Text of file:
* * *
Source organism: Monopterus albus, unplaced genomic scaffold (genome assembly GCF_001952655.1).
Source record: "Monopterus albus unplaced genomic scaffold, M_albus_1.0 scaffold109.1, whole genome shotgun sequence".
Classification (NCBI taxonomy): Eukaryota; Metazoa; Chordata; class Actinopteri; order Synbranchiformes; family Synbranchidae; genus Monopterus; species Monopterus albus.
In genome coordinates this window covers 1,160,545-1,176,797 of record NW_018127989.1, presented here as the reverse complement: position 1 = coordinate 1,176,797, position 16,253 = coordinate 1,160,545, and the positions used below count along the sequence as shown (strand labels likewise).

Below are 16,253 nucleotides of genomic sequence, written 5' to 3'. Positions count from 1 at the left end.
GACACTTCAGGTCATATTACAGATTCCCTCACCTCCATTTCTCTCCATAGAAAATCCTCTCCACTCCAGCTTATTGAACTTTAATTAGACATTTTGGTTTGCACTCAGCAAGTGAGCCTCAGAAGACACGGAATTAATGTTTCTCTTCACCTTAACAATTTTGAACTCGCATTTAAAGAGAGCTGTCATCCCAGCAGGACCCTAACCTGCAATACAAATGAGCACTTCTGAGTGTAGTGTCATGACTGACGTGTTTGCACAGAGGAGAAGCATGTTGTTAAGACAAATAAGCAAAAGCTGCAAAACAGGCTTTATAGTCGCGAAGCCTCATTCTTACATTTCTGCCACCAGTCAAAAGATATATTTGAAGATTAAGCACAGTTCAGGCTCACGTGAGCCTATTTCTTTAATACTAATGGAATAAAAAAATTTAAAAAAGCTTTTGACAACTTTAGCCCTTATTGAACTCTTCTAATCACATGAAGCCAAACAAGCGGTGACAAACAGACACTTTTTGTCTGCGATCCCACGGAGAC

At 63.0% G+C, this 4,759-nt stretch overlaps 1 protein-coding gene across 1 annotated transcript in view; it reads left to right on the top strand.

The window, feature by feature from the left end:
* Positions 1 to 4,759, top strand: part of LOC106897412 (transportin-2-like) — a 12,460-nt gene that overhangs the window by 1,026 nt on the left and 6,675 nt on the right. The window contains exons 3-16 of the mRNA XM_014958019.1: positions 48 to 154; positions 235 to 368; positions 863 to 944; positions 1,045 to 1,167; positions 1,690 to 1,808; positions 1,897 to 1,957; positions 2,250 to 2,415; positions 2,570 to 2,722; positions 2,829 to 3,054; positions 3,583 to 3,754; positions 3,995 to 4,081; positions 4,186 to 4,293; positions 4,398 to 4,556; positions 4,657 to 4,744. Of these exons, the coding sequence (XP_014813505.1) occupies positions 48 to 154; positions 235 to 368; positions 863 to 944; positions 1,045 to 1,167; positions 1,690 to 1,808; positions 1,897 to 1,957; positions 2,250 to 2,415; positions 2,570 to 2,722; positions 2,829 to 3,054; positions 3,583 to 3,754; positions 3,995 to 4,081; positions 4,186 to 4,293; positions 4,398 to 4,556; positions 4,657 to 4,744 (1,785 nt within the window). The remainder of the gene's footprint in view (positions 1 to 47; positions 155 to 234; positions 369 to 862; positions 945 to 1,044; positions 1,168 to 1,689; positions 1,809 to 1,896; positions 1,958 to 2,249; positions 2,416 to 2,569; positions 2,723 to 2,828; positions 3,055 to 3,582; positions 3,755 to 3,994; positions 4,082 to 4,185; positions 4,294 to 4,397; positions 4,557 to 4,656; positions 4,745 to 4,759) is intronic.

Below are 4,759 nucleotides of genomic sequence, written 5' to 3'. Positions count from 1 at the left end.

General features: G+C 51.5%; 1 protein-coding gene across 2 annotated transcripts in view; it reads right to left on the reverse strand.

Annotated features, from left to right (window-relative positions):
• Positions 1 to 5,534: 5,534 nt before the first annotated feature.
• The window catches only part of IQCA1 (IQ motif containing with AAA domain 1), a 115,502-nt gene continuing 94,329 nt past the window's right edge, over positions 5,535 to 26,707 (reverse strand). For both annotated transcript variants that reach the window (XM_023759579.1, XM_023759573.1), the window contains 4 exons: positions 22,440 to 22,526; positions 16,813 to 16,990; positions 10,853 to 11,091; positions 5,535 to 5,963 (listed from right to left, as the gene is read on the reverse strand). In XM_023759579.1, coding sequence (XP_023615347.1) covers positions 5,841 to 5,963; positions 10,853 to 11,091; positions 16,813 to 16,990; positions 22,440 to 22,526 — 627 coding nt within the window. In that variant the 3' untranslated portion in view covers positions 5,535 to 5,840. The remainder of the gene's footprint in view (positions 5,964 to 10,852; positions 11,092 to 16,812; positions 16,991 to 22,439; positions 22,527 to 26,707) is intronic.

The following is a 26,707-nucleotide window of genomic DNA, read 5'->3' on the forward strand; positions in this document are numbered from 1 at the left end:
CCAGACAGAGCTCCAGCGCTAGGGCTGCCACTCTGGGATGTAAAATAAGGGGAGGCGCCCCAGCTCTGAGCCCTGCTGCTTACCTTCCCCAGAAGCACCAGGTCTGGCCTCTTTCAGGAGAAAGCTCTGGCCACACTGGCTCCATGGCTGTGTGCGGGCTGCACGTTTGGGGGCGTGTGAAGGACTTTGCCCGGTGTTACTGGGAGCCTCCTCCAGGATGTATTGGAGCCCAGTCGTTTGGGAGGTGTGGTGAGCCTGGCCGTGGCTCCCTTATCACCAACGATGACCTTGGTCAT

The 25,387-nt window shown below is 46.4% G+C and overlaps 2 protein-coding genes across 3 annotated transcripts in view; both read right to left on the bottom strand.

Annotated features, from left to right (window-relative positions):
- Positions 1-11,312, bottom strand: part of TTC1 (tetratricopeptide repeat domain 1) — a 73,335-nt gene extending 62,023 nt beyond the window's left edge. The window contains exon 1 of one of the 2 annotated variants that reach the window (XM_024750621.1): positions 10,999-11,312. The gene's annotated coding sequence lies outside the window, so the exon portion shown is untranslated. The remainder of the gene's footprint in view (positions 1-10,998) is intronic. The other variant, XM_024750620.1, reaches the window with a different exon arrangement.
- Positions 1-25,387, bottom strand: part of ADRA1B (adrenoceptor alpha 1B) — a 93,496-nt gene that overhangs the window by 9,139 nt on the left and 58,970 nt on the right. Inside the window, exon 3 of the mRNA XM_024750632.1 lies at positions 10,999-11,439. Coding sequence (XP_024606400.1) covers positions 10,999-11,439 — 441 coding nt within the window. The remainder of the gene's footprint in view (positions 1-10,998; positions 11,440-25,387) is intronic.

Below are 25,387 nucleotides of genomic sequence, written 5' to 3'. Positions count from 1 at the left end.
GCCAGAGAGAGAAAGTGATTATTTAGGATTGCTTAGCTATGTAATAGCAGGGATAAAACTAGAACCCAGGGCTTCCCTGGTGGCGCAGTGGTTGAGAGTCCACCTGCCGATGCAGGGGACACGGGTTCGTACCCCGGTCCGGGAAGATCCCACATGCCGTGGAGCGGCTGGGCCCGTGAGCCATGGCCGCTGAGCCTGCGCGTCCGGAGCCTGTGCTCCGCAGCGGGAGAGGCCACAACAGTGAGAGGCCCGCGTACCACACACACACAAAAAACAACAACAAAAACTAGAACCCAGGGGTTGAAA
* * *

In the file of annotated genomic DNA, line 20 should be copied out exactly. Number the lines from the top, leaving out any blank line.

- Positions 1-25,387, bottom strand: part of ADRA1B (adrenoceptor alpha 1B) — a 93,496-nt gene that overhangs the window by 9,139 nt on the left and 58,970 nt on the right. Inside the window, exon 3 of the mRNA XM_024750632.1 lies at positions 10,999-11,439. Coding sequence (XP_024606400.1) covers positions 10,999-11,439 — 441 coding nt within the window. The remainder of the gene's footprint in view (positions 1-10,998; positions 11,440-25,387) is intronic.